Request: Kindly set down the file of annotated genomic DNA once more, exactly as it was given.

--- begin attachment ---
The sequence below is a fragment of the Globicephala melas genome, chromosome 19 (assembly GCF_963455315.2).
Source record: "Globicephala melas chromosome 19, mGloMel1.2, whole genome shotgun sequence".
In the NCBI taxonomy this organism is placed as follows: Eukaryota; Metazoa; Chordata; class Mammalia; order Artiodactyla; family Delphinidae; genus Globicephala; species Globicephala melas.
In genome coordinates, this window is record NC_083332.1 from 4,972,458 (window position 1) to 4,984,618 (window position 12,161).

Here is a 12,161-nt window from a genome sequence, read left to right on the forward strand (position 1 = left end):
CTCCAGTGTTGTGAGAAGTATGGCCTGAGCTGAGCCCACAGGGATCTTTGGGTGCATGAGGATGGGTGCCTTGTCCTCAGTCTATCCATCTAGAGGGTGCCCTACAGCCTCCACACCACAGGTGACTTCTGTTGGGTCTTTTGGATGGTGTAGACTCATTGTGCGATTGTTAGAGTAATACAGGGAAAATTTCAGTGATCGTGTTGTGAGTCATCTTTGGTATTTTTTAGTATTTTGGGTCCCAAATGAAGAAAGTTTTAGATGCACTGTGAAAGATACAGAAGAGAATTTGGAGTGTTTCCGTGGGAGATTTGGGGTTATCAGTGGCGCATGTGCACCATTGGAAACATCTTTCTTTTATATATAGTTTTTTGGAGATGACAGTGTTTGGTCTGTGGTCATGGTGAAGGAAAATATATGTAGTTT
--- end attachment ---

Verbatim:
The sequence below is a fragment of the Globicephala melas genome, chromosome 19 (assembly GCF_963455315.2).
Source record: "Globicephala melas chromosome 19, mGloMel1.2, whole genome shotgun sequence".
In the NCBI taxonomy this organism is placed as follows: Eukaryota; Metazoa; Chordata; class Mammalia; order Artiodactyla; family Delphinidae; genus Globicephala; species Globicephala melas.
In genome coordinates, this window is record NC_083332.1 from 4,972,458 (window position 1) to 4,984,618 (window position 12,161).

Here is a 12,161-nt window from a genome sequence, read left to right on the forward strand (position 1 = left end):
CTCCAGTGTTGTGAGAAGTATGGCCTGAGCTGAGCCCACAGGGATCTTTGGGTGCATGAGGATGGGTGCCTTGTCCTCAGTCTATCCATCTAGAGGGTGCCCTACAGCCTCCACACCACAGGTGACTTCTGTTGGGTCTTTTGGATGGTGTAGACTCATTGTGCGATTGTTAGAGTAATACAGGGAAAATTTCAGTGATCGTGTTGTGAGTCATCTTTGGTATTTTTTAGTATTTTGGGTCCCAAATGAAGAAAGTTTTAGATGCACTGTGAAAGATACAGAAGAGAATTTGGAGTGTTTCCGTGGGAGATTTGGGGTTATCAGTGGCGCATGTGCACCATTGGAAACATCTTTCTTTTATATATAGTTTTTTGGAGATGACAGTGTTTGGTCTGTGGTCATGGTGAAGGAAAATATATGTAGTTT